Is the bounty paid to the game platform manufacturers materially different than that paid to other customer acquisition channels? Is it higher or is it lower?

Reed Hastings

We don’t disclose individual deals as you probably would expect. But what you can see is that as we have expanded with the various CD platforms including the game platforms that our subscriber acquisition cost has continued to come down nicely. From that you can intuit there is no significant model shift.

Steve Frankel – Brigantine Advisors

Is the decline in SAC driven by more decline in ad rates, increased brand awareness or a reduction in the bounty you are paying for customer acquisitions?

Reed Hastings

Mostly brand awareness and the improvement in the product. The product fundamentally the service is better than it was 2-3 years ago because of the streaming. So that increased attractiveness makes it easier to sell, if you will, that combined with the large scale we are operating at is what is driving down the SAC as opposed to some change in the display ad markets or outside factors.

Steve Frankel – Brigantine Advisors

With HBO, Starz and Showtime so focused on original programming do you expect as their respective studio output deals come up for renewal they will be less willing to lay out large amounts of cash, potentially opening up content for you to acquire?

Reed Hastings

On the first part they have had great success with episodic first HBO then Showtime and most recently Starz where Spartacus just launched and is a huge success for Starz. It hasn’t lowered their appetite for movies. As an example, HBO pioneered episodic probably 7-9 years ago and has continued to renew their deals and be very focused on movie content. We are focused on being a distributor for those services. We are a distributor for Starz now. We would like to be for Showtime, HBO and Epics. That is the relationship that we want as opposed to trying to bid against them. That is just not necessary for us.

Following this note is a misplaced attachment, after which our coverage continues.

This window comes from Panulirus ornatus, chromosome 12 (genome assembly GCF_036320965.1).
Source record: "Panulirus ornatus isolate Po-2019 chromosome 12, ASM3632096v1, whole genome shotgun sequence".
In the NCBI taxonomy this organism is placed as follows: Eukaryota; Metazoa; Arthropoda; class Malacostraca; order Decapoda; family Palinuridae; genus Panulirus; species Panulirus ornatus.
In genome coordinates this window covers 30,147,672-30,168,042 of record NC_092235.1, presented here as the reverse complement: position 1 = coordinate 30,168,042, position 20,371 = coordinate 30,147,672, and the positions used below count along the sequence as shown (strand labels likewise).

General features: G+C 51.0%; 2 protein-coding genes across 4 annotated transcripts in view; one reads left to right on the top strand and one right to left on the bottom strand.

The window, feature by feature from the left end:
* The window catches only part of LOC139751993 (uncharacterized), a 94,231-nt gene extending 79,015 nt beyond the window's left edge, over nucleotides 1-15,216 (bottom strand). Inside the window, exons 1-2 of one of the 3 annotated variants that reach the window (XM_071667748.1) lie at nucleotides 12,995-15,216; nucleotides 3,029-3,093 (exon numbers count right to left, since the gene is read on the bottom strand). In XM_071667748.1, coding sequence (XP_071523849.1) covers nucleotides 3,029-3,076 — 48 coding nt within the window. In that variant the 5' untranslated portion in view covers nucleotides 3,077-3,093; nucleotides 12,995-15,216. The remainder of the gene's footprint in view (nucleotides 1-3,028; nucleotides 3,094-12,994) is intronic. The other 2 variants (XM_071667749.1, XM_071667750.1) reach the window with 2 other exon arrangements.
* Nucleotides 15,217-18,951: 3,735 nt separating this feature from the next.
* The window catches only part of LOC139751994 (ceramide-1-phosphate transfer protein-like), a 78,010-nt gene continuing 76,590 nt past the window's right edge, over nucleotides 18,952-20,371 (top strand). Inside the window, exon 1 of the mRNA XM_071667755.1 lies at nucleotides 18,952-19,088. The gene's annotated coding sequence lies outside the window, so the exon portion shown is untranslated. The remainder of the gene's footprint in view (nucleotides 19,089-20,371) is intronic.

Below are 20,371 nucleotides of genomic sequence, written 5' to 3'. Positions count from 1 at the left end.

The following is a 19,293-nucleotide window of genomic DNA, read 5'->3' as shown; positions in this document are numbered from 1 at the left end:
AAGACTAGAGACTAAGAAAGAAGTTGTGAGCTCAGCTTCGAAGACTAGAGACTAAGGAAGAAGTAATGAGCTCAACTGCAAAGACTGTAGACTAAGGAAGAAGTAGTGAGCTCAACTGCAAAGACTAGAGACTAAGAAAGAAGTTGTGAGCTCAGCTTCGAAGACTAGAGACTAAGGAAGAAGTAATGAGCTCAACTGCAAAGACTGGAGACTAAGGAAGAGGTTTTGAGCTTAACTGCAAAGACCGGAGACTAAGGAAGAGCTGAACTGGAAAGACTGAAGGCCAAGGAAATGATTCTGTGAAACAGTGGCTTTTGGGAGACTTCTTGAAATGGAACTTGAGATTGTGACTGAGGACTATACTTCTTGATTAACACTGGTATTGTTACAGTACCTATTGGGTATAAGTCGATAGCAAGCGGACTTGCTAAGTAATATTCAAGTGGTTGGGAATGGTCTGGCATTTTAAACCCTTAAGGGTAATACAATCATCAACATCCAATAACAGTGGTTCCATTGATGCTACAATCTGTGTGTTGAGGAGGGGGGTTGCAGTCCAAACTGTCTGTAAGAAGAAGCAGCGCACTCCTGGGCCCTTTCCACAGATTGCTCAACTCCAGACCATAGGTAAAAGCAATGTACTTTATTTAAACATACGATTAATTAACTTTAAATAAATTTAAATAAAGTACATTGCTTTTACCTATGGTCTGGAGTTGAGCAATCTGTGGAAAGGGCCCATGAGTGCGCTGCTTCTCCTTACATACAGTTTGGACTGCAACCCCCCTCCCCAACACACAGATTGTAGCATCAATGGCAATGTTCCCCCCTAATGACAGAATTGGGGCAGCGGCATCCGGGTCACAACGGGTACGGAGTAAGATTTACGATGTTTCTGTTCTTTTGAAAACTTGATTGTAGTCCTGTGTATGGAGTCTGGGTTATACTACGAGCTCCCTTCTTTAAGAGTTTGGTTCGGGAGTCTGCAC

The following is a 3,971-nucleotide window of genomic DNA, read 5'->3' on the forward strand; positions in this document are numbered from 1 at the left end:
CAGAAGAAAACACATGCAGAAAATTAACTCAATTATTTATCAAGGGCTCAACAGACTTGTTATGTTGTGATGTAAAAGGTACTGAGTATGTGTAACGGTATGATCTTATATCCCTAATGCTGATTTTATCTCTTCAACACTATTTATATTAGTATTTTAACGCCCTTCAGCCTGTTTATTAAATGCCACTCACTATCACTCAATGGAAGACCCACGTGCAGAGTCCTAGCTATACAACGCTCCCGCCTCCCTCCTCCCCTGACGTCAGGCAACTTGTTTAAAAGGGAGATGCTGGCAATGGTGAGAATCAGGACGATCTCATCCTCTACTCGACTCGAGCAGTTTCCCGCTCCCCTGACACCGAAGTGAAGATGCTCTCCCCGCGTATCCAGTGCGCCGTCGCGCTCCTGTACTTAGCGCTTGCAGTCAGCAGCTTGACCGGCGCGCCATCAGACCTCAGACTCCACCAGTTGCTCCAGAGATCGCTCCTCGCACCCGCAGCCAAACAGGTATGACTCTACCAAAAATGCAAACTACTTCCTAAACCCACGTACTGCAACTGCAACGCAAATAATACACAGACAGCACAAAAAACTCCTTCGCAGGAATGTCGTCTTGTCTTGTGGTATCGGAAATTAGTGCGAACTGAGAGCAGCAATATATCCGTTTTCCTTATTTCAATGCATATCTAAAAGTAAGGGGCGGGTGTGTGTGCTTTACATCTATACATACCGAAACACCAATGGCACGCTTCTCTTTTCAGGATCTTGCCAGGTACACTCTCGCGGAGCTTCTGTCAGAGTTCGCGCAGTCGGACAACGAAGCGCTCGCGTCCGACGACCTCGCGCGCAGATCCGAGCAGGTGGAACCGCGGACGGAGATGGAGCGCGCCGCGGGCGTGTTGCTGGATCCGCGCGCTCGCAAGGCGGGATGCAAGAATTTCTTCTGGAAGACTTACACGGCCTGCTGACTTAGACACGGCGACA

Deborah Crawford

The next question comes from the line of Youssef Squali – Jefferies & Company.

Youssef Squali – Jefferies & Company

Will you be renegotiating content rights with the studios along the lines of what you have done with Warner Bros. for [day and date] releases? Help us understand the cost benefit to you.

Reed Hastings

I will broaden the question flatly to the 28 day question which is why did we do the Warner deal. I don’t think it impacts the streaming directly. With Warner Bros. they wanted to create a window to improve sell through. As you well know in the book industry there is hard cover books for awhile and then paperback. That is a proper profit maximization strategy. They, and I think quite reasonably, would like to have DVDs for sale at Amazon, Wal Mart, Best Buy, etc. for some period of time before they are available for rental. We were willing to agree with them to work within that system which we hope and they hope will improve DVD profits and the DVD ecosystem. For us most consumers are not sure if DVDs come 90 days after the theatrical release, 120 days, 150 days, 180, it is all over the map. It constantly changes not only between studios but also between specific releases. So there is not a high expectation of any perfect day when it is supposed to be out.